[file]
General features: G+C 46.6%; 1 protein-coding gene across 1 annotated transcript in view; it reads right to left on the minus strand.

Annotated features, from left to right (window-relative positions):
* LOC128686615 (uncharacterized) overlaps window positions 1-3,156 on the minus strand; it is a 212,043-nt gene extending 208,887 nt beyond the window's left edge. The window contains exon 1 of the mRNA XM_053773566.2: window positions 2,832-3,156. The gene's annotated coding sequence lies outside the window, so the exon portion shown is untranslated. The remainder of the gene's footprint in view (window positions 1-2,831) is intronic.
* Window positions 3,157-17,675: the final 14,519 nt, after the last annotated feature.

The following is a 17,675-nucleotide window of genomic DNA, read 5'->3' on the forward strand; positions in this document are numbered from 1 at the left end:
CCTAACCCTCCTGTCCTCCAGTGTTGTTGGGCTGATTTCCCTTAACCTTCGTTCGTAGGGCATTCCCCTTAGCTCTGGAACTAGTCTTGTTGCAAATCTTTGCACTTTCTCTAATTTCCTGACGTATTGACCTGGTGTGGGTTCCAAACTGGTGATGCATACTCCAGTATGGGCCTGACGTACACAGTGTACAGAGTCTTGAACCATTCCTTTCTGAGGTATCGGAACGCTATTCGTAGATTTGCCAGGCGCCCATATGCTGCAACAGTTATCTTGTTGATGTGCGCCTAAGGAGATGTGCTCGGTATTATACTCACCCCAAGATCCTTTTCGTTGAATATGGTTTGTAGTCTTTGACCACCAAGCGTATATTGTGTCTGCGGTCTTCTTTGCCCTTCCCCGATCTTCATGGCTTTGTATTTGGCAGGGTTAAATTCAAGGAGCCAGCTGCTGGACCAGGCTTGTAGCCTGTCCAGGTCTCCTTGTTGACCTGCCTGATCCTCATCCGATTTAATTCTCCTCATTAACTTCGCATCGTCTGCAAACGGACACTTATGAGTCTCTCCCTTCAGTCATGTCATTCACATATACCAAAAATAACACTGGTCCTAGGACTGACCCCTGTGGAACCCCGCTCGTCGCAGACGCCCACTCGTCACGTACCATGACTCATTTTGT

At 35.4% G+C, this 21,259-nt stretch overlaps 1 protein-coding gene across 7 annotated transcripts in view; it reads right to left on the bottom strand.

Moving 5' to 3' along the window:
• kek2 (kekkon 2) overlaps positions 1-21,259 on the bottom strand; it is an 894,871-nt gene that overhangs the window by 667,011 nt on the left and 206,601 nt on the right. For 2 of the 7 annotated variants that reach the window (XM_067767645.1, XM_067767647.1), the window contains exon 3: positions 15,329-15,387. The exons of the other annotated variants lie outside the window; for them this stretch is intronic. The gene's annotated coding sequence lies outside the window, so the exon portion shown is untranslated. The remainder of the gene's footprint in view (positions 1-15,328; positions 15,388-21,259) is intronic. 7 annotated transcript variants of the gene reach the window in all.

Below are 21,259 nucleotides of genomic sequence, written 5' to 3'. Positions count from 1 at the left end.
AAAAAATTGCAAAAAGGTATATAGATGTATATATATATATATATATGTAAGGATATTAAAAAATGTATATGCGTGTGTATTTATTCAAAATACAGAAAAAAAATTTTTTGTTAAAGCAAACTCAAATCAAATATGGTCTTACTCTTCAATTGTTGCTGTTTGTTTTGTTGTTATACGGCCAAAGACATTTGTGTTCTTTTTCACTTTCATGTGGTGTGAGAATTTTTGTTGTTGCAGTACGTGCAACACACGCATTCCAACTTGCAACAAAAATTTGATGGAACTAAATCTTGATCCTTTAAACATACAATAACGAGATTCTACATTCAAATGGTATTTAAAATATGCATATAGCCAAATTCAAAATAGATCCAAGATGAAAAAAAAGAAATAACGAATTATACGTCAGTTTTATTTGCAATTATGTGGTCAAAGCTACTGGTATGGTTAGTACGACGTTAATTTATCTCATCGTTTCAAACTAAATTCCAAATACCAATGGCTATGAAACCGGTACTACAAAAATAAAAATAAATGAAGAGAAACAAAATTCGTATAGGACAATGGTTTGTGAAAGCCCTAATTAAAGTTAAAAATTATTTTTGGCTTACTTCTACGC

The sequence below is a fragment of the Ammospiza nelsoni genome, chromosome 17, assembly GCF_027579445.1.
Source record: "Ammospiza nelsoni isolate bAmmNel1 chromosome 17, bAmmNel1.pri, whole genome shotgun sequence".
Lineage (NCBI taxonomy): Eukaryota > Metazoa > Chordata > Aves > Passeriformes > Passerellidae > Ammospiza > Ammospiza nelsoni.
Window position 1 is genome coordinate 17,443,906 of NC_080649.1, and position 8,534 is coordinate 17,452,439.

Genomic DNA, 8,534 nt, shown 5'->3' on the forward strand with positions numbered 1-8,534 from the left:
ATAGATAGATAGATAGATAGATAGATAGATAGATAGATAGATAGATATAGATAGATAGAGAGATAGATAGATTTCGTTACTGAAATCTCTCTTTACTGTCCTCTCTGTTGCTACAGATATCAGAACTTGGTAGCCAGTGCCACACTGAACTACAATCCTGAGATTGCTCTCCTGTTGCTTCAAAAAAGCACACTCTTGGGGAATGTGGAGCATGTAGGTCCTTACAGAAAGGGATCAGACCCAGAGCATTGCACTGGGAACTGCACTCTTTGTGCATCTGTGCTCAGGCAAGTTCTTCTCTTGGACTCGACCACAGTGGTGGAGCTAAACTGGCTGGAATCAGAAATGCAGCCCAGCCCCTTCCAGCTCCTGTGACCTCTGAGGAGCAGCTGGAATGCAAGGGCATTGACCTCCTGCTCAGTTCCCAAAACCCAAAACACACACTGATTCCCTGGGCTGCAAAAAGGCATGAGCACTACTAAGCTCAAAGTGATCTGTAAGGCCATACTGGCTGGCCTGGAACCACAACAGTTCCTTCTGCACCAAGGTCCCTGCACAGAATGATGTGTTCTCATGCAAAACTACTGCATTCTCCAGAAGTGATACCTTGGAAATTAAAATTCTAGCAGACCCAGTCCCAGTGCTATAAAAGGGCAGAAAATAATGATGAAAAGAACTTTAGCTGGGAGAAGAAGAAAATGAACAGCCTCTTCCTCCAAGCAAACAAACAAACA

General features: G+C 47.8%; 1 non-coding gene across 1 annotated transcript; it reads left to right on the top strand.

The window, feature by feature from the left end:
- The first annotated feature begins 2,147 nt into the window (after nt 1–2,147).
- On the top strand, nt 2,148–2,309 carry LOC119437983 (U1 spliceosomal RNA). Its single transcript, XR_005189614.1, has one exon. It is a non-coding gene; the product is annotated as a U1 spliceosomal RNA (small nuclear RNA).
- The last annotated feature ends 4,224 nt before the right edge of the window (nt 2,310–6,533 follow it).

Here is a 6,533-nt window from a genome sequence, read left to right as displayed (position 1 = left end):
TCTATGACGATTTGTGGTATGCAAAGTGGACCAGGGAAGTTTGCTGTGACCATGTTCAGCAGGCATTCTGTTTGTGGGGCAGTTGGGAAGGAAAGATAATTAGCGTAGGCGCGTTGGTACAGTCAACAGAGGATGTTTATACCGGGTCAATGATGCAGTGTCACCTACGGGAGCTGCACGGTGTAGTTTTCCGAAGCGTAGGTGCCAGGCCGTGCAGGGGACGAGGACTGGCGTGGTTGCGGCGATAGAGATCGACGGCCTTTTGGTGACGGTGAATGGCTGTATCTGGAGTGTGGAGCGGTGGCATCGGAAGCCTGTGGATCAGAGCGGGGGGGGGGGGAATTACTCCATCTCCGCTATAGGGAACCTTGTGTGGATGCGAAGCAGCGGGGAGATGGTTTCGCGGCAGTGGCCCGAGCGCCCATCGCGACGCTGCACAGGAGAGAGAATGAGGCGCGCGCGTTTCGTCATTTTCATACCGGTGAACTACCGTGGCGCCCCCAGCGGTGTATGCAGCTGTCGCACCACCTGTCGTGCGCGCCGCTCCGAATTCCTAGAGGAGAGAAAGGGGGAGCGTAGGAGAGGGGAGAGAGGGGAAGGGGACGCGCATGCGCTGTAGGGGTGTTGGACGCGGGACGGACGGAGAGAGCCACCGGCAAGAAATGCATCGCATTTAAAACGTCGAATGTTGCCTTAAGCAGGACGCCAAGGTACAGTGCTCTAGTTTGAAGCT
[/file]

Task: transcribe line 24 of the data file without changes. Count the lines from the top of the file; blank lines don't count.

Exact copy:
TCTATGACGATTTGTGGTATGCAAAGTGGACCAGGGAAGTTTGCTGTGACCATGTTCAGCAGGCATTCTGTTTGTGGGGCAGTTGGGAAGGAAAGATAATTAGCGTAGGCGCGTTGGTACAGTCAACAGAGGATGTTTATACCGGGTCAATGATGCAGTGTCACCTACGGGAGCTGCACGGTGTAGTTTTCCGAAGCGTAGGTGCCAGGCCGTGCAGGGGACGAGGACTGGCGTGGTTGCGGCGATAGAGATCGACGGCCTTTTGGTGACGGTGAATGGCTGTATCTGGAGTGTGGAGCGGTGGCATCGGAAGCCTGTGGATCAGAGCGGGGGGGGGGGGAATTACTCCATCTCCGCTATAGGGAACCTTGTGTGGATGCGAAGCAGCGGGGAGATGGTTTCGCGGCAGTGGCCCGAGCGCCCATCGCGACGCTGCACAGGAGAGAGAATGAGGCGCGCGCGTTTCGTCATTTTCATACCGGTGAACTACCGTGGCGCCCCCAGCGGTGTATGCAGCTGTCGCACCACCTGTCGTGCGCGCCGCTCCGAATTCCTAGAGGAGAGAAAGGGGGAGCGTAGGAGAGGGGAGAGAGGGGAAGGGGACGCGCATGCGCTGTAGGGGTGTTGGACGCGGGACGGACGGAGAGAGCCACCGGCAAGAAATGCATCGCATTTAAAACGTCGAATGTTGCCTTAAGCAGGACGCCAAGGTACAGTGCTCTAGTTTGAAGCT